Dro Fe – Narcoworld Mixtape Review


I downloaded Narcoworld, the new mixtape from Dro Fe, on a whim, having never heard of the rapper before. Later, I did my homework; hailing from South Texas’s Rio Grande Valley, Dro Fe has been active for a few years now, releasing NarcoWave 2 at the end of last year and followed that up in June of this year with NarcoWave 3. That project sported strong production, handled mostly by Sonny Digital. It also featured the song “Re Up,” containing what is now a valuable guest spot from 21 Savage.

On Narcoworld, Dro maintains the themes of his previous bodies of work, rapping about drug dealing, evading authorities, and violent gang activity. He flexes his street cred on “Trap School,” offering tutelage to his less-skilled rivals over a beat that sounds like the backing music from the cult initiation scenes in Captain Murphy‘s Duality. That song also benefits from a well-placed Que feature, garnering some buzz since it dropped in August.

Dro’s deep, raspy voice is easy to appreciate, a cross between Bun B and Jeezy. His cadence and intonation makes even the repetitive choruses of “Downfall” and “Money Bag” enjoyable. “A Mill Ago,” featuring Dice Soho, is exemplary of the trap style showcased on this mixtape. The dark themes of “Merked” are easy to appreciate because due to Dro’s compelling narrative style.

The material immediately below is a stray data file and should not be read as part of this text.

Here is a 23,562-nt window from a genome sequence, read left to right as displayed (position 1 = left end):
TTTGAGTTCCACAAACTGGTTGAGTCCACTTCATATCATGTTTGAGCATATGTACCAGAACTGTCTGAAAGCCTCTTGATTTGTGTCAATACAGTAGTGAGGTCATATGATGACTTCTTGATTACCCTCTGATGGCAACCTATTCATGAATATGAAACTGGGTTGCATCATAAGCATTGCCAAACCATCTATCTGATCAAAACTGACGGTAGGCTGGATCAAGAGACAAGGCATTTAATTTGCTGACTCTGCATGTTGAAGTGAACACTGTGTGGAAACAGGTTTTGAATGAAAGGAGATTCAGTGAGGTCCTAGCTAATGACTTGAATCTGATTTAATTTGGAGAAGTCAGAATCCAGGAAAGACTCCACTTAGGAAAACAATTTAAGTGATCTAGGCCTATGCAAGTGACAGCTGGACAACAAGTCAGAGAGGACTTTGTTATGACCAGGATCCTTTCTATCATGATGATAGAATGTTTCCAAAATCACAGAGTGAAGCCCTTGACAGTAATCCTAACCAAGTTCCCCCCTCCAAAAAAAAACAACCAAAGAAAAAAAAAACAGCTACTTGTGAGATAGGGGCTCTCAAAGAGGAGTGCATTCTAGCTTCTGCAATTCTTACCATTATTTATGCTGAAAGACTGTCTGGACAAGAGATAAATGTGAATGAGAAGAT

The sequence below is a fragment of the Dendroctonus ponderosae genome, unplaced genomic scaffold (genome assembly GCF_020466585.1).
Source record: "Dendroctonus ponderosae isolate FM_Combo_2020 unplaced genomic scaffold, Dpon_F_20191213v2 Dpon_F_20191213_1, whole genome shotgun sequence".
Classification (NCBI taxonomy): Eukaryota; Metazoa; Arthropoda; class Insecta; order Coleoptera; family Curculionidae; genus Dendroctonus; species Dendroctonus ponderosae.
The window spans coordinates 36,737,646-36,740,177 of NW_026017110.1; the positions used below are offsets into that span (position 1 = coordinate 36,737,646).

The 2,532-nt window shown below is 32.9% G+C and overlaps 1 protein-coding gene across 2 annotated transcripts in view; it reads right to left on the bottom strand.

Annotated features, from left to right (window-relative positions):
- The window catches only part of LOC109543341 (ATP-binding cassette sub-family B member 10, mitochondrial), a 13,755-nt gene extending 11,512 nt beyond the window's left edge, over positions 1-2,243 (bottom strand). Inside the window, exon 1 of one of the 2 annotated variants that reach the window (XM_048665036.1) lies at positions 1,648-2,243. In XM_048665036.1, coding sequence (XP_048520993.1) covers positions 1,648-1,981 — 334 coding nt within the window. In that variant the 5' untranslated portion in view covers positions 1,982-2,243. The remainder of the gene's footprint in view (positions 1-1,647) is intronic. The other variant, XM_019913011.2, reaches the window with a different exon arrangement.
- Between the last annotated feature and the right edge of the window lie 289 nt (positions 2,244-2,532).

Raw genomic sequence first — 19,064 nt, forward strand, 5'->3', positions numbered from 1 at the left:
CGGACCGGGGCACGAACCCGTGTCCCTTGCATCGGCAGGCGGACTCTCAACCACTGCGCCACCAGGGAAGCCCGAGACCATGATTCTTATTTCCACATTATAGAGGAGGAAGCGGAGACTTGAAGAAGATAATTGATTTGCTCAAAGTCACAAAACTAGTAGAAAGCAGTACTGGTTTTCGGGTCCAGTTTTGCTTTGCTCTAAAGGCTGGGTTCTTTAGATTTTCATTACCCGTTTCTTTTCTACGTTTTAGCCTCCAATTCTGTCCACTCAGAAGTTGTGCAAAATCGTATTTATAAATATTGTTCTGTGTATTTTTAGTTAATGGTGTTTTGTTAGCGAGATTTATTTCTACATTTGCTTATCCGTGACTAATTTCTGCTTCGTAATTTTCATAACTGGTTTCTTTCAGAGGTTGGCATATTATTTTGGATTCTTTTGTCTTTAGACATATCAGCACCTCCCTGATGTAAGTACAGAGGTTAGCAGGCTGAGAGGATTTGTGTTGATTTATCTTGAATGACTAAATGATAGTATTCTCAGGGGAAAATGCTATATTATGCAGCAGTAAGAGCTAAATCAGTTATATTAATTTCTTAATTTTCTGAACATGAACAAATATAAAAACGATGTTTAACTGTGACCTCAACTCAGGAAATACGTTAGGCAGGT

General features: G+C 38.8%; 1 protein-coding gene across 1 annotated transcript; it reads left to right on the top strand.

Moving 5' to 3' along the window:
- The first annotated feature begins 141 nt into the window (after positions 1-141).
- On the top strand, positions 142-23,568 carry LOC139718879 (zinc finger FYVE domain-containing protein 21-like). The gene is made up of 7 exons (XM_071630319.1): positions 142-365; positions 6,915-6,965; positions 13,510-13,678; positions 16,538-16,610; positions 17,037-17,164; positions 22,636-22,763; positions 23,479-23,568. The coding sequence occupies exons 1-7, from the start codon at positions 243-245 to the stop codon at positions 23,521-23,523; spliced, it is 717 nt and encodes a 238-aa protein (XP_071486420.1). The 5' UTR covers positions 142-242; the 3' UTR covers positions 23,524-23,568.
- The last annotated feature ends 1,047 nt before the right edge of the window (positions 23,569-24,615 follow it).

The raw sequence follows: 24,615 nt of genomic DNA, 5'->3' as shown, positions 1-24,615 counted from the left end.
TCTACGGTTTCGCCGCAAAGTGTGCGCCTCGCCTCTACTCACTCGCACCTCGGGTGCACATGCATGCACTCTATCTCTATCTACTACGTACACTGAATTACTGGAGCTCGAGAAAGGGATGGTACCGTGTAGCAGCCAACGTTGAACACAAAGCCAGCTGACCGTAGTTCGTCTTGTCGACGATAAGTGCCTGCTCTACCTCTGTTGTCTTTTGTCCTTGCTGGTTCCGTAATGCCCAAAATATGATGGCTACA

Snakes Eyes” may be my favorite offering, with its unlikely pair of features coming from Le$ (Jet Life’s up-and-coming Houston spitter) and Left Brain (Odd Future beatsmith, formerly 1/2 of MellowHype with Hodgy Beats). Le$’s opening verse exclusively contains hot bars, along with references to the rapper’s favorite foods (“steak with the shrimp every time we get paid / surf and the turf couldn’t ride my wave,” with a possible hat-tip to Max B at the end). Left Brain sounds great on the chorus; I’ve always appreciated his rapping, including the verse he delivers on “Oldie,” and it’s a thrill to have new music from him.

For me, Narcoworld was a pleasant introduction to Dro Fe, and I plan to keep him on my radar as I suspect he’ll only get bigger and better. Switching up his song structure and using more dynamic flows would be a plus, but this mixtape has legs despite that. Download it here.


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